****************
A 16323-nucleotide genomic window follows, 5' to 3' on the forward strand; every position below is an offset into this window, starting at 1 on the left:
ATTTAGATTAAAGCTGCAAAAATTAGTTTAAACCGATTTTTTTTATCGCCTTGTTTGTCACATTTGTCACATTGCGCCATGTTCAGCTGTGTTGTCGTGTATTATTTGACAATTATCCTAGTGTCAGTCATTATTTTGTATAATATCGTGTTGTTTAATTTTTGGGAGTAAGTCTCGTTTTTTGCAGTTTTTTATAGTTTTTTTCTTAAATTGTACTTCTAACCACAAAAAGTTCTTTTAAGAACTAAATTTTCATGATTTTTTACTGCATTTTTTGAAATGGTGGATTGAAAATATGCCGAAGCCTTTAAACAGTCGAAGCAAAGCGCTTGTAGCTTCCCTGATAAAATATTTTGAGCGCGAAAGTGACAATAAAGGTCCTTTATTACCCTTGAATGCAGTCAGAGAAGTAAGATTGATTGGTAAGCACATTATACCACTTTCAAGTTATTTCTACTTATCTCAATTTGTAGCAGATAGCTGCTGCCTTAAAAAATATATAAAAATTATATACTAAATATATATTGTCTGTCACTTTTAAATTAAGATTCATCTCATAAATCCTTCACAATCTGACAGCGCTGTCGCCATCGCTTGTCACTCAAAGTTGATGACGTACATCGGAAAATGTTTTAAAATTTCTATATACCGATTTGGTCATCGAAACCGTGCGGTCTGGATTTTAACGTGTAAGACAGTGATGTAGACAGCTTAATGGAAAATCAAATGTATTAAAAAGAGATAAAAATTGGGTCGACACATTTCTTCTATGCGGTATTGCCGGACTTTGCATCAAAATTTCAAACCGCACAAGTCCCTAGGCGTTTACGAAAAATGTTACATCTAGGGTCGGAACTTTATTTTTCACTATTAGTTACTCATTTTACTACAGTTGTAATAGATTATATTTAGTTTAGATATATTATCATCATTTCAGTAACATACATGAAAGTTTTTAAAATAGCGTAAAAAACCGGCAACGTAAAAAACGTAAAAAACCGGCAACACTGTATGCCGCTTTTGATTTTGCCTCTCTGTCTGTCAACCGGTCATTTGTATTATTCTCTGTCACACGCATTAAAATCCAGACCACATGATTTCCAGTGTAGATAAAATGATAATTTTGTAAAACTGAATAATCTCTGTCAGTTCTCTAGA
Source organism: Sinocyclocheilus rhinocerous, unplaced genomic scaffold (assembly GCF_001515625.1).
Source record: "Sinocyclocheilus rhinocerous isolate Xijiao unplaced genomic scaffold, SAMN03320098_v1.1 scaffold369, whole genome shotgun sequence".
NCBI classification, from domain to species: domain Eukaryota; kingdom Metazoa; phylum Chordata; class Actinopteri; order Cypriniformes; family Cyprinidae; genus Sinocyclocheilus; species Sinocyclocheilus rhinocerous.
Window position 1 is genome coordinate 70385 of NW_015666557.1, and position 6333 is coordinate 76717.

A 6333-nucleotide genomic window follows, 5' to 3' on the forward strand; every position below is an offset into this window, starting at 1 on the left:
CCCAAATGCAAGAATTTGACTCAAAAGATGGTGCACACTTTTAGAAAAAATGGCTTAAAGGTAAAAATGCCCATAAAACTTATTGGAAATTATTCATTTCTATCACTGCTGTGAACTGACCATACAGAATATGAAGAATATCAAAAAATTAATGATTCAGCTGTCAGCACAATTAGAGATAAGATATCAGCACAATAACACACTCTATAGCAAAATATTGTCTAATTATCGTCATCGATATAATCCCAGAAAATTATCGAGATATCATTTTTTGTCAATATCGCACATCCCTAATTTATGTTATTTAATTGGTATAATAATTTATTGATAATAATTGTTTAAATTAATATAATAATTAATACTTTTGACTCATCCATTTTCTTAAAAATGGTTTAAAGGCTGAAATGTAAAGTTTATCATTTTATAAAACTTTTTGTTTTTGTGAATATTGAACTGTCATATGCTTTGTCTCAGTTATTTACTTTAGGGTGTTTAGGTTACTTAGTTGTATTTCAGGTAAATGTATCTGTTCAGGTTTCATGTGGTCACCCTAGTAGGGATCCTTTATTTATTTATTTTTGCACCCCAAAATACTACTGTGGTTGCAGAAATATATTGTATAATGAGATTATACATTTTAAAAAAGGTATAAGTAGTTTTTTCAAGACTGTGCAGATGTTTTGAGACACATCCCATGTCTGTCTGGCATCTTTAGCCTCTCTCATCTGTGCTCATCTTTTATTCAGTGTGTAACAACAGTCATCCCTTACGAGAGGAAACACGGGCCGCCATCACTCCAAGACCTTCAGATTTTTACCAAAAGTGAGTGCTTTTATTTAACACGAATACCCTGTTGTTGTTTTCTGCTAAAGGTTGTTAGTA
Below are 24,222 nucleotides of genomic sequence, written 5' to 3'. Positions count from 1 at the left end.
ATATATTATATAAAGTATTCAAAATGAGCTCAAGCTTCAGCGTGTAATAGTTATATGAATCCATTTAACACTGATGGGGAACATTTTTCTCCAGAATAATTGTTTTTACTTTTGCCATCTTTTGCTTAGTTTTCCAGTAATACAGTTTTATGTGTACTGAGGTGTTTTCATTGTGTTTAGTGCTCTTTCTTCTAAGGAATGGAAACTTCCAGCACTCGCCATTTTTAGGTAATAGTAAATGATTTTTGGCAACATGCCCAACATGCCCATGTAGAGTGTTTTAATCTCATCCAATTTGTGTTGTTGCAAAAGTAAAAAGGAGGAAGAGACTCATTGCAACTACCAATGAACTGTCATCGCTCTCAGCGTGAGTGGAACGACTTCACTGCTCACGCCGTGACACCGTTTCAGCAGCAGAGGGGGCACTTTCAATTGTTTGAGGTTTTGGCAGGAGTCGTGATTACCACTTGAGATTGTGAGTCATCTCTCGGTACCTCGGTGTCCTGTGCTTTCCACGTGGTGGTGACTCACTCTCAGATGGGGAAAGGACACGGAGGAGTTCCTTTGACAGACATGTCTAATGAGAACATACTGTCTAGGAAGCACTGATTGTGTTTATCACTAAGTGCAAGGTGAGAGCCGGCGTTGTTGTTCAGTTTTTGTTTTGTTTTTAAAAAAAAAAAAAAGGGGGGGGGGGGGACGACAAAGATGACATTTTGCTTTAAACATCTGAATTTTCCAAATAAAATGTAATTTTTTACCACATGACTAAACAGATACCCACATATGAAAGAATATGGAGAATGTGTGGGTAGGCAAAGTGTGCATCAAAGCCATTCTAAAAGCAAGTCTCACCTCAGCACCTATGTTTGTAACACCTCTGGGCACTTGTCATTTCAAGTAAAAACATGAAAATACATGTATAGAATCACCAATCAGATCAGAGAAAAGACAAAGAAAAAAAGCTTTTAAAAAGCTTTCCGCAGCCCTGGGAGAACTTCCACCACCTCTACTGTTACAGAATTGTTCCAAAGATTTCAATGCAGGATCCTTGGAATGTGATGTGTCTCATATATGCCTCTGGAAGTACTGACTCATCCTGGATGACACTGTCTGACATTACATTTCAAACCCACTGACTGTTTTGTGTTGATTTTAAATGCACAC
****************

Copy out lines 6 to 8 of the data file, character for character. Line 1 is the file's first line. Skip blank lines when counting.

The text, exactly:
Window position 1 is genome coordinate 70385 of NW_015666557.1, and position 6333 is coordinate 76717.

A 6333-nucleotide genomic window follows, 5' to 3' on the forward strand; every position below is an offset into this window, starting at 1 on the left:
CCCAAATGCAAGAATTTGACTCAAAAGATGGTGCACACTTTTAGAAAAAATGGCTTAAAGGTAAAAATGCCCATAAAACTTATTGGAAATTATTCATTTCTATCACTGCTGTGAACTGACCATACAGAATATGAAGAATATCAAAAAATTAATGATTCAGCTGTCAGCACAATTAGAGATAAGATATCAGCACAATAACACACTCTATAGCAAAATATTGTCTAATTATCGTCATCGATATAATCCCAGAAAATTATCGAGATATCATTTTTTGTCAATATCGCACATCCCTAATTTATGTTATTTAATTGGTATAATAATTTATTGATAATAATTGTTTAAATTAATATAATAATTAATACTTTTGACTCATCCATTTTCTTAAAAATGGTTTAAAGGCTGAAATGTAAAGTTTATCATTTTATAAAACTTTTTGTTTTTGTGAATATTGAACTGTCATATGCTTTGTCTCAGTTATTTACTTTAGGGTGTTTAGGTTACTTAGTTGTATTTCAGGTAAATGTATCTGTTCAGGTTTCATGTGGTCACCCTAGTAGGGATCCTTTATTTATTTATTTTTGCACCCCAAAATACTACTGTGGTTGCAGAAATATATTGTATAATGAGATTATACATTTTAAAAAAGGTATAAGTAGTTTTTTCAAGACTGTGCAGATGTTTTGAGACACATCCCATGTCTGTCTGGCATCTTTAGCCTCTCTCATCTGTGCTCATCTTTTATTCAGTGTGTAACAACAGTCATCCCTTACGAGAGGAAACACGGGCCGCCATCACTCCAAGACCTTCAGATTTTTACCAAAAGTGAGTGCTTTTATTTAACACGAATACCCTGTTGTTGTTTTCTGCTAAAGGTTGTTAGTA